C. Kelly Robinson

C. Kelly Robinson
No More Mr. Nice Guy

Interviewed by: Lauretta Pierce
January 30, 2003

1. What inspired you to write the novel "No More Mr. Nice Guy?"

I had spent years hearing women complain about not being able to find any good men, and hearing my male friends complain that when they were honest and straightforward with women, they were dismissed as dull or too "safe." It seemed that in a subtle way, brothers were being encouraged to act more like players or dogs in order to get women's interest. I decided to write the story of a couple where the guy tries to make that conversion in a more radical way, while the woman has tired of players but is more attracted to the guy when he stops being "nice."

2. How did you come up with the title "No More Mr. Nice Guy?"

I have to give all credit for that to my publisher. My editor and her boss suggested it, after we had gone through about a dozen other possibilities. It sums up the central plot very well, though.

3. What message would you like readers to receive from Mitchell's character?

As long as Mitchell and Nikki's struggles make people think, I think they can draw their own conclusions. All I tried to do was realistically depict the things that motivated Mitchell's decision to stop being nice. It's up to the reader to decide whether he would have been more happy staying true to his central nature.

4. Was Mitchell's personality change a threat to Nikki?

I think she was caught off guard when he first "came out" as this player-type with women hanging off him and so forth. Nikki had dismissed Mitchell when he was nice, but when she first saw him in his new phase she was a little disappointed to see his loss of innocence. Eventually, though, I think her curiosity about his new personality drew her to him.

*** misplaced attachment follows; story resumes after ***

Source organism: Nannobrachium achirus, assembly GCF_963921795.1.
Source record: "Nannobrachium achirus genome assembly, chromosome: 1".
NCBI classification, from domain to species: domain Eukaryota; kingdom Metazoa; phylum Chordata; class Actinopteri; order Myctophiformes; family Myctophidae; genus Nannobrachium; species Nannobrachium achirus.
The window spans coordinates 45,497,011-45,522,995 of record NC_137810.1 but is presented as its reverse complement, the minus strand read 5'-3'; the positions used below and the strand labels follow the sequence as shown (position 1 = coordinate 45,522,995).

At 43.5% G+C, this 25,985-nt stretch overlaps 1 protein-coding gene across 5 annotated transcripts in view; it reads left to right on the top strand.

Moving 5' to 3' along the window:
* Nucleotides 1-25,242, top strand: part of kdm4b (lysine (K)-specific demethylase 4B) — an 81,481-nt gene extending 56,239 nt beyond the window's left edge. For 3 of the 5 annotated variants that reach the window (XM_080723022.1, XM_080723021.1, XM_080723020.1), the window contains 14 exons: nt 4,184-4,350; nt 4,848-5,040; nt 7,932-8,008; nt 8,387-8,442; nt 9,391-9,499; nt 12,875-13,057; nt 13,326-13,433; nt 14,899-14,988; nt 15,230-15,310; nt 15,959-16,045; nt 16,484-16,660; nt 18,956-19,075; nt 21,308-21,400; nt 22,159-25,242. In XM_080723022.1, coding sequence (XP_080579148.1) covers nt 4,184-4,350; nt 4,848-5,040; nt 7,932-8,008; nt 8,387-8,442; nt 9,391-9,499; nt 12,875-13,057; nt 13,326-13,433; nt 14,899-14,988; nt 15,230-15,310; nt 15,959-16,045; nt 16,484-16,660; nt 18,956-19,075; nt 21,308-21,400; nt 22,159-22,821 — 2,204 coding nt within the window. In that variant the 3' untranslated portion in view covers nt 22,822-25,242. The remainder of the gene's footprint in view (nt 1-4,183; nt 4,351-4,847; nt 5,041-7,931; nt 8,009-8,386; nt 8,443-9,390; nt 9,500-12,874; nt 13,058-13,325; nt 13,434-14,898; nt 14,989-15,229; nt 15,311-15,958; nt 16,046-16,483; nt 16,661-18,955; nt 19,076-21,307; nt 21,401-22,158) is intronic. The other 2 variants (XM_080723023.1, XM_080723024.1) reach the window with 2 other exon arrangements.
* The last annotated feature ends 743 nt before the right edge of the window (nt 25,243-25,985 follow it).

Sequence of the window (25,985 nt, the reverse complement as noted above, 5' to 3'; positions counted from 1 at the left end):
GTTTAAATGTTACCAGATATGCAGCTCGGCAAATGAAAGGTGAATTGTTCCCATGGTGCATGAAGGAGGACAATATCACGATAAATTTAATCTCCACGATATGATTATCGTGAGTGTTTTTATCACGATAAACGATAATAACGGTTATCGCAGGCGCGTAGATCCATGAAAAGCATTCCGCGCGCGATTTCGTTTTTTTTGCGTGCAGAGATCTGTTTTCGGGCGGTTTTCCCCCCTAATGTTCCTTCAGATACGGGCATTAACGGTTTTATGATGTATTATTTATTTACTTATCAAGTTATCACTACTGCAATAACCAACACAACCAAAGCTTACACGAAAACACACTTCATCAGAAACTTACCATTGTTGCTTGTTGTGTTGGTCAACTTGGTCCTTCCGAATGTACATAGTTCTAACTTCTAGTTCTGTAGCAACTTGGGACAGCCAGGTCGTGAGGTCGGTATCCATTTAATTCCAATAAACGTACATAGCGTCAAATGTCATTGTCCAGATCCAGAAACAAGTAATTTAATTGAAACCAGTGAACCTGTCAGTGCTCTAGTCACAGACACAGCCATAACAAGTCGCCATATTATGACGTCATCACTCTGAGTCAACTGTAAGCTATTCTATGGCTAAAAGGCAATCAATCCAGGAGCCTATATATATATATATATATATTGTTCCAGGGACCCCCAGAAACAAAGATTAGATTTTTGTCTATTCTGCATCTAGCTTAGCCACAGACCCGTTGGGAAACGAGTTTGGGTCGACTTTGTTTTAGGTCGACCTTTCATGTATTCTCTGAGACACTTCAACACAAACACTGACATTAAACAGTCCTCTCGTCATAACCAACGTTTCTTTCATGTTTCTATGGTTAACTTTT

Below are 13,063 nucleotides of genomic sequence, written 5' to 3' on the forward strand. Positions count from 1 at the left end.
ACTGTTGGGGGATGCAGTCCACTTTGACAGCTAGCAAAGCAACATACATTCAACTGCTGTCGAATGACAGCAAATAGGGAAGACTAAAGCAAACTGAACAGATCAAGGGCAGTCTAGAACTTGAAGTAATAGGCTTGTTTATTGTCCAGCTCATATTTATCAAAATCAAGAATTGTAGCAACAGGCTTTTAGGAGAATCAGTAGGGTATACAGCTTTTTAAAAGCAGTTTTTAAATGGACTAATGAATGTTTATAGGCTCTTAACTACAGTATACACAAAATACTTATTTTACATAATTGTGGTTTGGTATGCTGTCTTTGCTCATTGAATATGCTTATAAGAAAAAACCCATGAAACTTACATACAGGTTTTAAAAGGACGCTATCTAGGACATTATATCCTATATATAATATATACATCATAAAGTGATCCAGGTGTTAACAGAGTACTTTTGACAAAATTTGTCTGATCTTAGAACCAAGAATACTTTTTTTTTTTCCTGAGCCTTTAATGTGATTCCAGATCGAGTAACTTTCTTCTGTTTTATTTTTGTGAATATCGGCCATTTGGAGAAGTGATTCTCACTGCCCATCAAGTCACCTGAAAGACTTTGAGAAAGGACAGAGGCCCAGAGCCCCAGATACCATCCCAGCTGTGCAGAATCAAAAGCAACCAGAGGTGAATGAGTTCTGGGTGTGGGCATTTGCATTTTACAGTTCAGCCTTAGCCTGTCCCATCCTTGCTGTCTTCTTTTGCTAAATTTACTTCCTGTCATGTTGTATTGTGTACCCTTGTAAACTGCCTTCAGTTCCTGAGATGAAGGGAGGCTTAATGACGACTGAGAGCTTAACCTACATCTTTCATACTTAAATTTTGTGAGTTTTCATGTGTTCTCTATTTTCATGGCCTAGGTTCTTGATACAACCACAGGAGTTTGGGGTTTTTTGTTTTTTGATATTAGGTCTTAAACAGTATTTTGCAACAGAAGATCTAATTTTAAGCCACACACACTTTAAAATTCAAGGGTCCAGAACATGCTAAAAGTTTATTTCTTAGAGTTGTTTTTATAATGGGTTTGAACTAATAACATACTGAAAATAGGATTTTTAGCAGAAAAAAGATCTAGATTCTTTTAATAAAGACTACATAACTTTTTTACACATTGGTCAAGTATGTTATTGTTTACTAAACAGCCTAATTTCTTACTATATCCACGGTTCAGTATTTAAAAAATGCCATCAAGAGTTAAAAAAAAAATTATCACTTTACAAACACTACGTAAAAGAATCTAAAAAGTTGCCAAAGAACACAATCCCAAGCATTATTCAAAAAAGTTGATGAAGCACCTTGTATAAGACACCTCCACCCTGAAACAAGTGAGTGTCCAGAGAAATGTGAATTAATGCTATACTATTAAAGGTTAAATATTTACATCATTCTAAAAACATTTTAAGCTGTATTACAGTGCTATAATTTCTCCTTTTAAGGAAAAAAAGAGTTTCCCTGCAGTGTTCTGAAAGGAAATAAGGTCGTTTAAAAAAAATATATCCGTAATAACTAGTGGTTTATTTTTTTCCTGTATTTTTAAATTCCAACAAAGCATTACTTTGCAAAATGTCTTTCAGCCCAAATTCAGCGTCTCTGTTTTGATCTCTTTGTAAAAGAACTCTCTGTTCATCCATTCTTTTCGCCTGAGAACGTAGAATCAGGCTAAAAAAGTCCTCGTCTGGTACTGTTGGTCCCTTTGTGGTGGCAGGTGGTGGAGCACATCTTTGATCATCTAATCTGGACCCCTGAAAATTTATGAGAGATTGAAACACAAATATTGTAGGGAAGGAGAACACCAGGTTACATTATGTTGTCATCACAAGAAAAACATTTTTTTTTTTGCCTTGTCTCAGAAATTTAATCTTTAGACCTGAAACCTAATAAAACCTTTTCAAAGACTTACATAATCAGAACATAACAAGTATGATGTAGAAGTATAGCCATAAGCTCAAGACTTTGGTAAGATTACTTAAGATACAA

5. How did you come about Trey and Tony characters?

Trey was a complete work of fiction; I have white friends who are "cool people" but none who actually think they are Black. However, when I first became aware of the so-called "wigger" phenomenon I couldn't resist building a character around that. Trey is a guy who emulates hip-hop culture so much, he's more "Black-acting" than Mitchell.
Tony was sort of a combination of several of my close friends and family members throughout the years, those who were skilled at playing the field and winning women over. I tried to make him a more well-rounded figure than some of the other supporting characters, to showcase what drives some of the players and "non-nice" types out there.

6. How did you come about Marvin's character?

I think Marvin represents the rarely-seen, straightforward brother with spiritual and moral convictions. I think he's interesting because he's one of the few characters in the book who stands by his principles throughout the story, even when he suffers for it. I have had some female readers say they wanted Nikki to fall for him instead of Mitchell, probably because they admire those rare traits in a man.

7. How long did it take you to write "No More Mr. Nice Guy?"

The first draft was about six months. I probably spent another three months working on revisions.

8. Will there be a sequel to "No More Mr. Nice Guy?"

I am actually working on that as we speak. It is entitled The Perfect Blend, and will feature Mitchell and Nikki's new adventures, along with those of O.J. the "Sinister Minister" from my first book, Between Brothers. It should be published before the end of 2003.

9. Do men really put shoe polish in their hair to cover thinning?

I have never personally tried this, but I threw it in when recalling a conversation with my father a few years ago. He wisely advised against it, on the theory that the chemicals in the polish would probably just speed up any hair loss (smile).

10. Do any of the characters in this novel have your personality?

Mitchell and I share some similarities, however he's much quicker to worry about others' opinion of him than I am. I never faced his internal crisis about being a nice guy versus a player, but if I had found myself single at twenty-eight I don't think I would have tried to become something I wasn't.

11. What message would you like readers to receive from reading "No More Mr. Nice Guy?"

I just hope they are entertained and see some of their life struggles and joys reflected in the story. A lot of women are reading it and then questioning their choices in men, I am hearing that consistently. And the brothers who do read fiction say it rings true. That's plenty for me.